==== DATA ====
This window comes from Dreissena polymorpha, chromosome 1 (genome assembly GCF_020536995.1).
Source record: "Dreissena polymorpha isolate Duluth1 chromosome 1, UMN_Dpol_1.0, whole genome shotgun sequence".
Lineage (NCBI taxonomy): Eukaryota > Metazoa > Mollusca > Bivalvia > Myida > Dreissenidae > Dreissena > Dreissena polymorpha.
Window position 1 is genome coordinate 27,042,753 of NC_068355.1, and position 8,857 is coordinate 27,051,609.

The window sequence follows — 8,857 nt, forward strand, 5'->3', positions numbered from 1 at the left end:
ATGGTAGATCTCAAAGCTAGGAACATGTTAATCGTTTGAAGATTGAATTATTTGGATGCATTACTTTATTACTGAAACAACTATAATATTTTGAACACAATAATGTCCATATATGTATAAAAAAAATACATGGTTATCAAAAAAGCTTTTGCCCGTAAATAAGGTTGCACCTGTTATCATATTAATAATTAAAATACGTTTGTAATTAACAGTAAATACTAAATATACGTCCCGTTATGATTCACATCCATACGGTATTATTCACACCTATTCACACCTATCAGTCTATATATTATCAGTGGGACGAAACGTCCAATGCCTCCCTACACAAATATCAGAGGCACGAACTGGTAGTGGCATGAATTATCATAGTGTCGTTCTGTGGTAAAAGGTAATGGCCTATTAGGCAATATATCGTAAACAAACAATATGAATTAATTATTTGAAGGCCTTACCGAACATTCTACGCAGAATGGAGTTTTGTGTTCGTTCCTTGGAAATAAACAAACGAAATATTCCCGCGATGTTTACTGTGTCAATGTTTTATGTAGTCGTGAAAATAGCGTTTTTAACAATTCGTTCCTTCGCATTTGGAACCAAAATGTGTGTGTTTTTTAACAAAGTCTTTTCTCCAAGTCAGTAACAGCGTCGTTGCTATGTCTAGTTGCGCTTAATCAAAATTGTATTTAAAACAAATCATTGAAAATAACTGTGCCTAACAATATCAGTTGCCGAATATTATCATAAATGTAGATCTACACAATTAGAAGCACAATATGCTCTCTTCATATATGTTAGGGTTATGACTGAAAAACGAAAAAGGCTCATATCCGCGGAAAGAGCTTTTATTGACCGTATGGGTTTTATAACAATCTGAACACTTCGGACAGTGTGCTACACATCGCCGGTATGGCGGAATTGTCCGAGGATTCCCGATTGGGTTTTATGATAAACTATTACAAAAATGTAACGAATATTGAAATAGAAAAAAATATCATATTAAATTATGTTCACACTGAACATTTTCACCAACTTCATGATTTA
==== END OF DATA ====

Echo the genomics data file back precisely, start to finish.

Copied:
This window comes from Dreissena polymorpha, chromosome 1 (genome assembly GCF_020536995.1).
Source record: "Dreissena polymorpha isolate Duluth1 chromosome 1, UMN_Dpol_1.0, whole genome shotgun sequence".
Lineage (NCBI taxonomy): Eukaryota > Metazoa > Mollusca > Bivalvia > Myida > Dreissenidae > Dreissena > Dreissena polymorpha.
Window position 1 is genome coordinate 27,042,753 of NC_068355.1, and position 8,857 is coordinate 27,051,609.

The window sequence follows — 8,857 nt, forward strand, 5'->3', positions numbered from 1 at the left end:
ATGGTAGATCTCAAAGCTAGGAACATGTTAATCGTTTGAAGATTGAATTATTTGGATGCATTACTTTATTACTGAAACAACTATAATATTTTGAACACAATAATGTCCATATATGTATAAAAAAAATACATGGTTATCAAAAAAGCTTTTGCCCGTAAATAAGGTTGCACCTGTTATCATATTAATAATTAAAATACGTTTGTAATTAACAGTAAATACTAAATATACGTCCCGTTATGATTCACATCCATACGGTATTATTCACACCTATTCACACCTATCAGTCTATATATTATCAGTGGGACGAAACGTCCAATGCCTCCCTACACAAATATCAGAGGCACGAACTGGTAGTGGCATGAATTATCATAGTGTCGTTCTGTGGTAAAAGGTAATGGCCTATTAGGCAATATATCGTAAACAAACAATATGAATTAATTATTTGAAGGCCTTACCGAACATTCTACGCAGAATGGAGTTTTGTGTTCGTTCCTTGGAAATAAACAAACGAAATATTCCCGCGATGTTTACTGTGTCAATGTTTTATGTAGTCGTGAAAATAGCGTTTTTAACAATTCGTTCCTTCGCATTTGGAACCAAAATGTGTGTGTTTTTTAACAAAGTCTTTTCTCCAAGTCAGTAACAGCGTCGTTGCTATGTCTAGTTGCGCTTAATCAAAATTGTATTTAAAACAAATCATTGAAAATAACTGTGCCTAACAATATCAGTTGCCGAATATTATCATAAATGTAGATCTACACAATTAGAAGCACAATATGCTCTCTTCATATATGTTAGGGTTATGACTGAAAAACGAAAAAGGCTCATATCCGCGGAAAGAGCTTTTATTGACCGTATGGGTTTTATAACAATCTGAACACTTCGGACAGTGTGCTACACATCGCCGGTATGGCGGAATTGTCCGAGGATTCCCGATTGGGTTTTATGATAAACTATTACAAAAATGTAACGAATATTGAAATAGAAAAAAATATCATATTAAATTATGTTCACACTGAACATTTTCACCAACTTCATGATTTA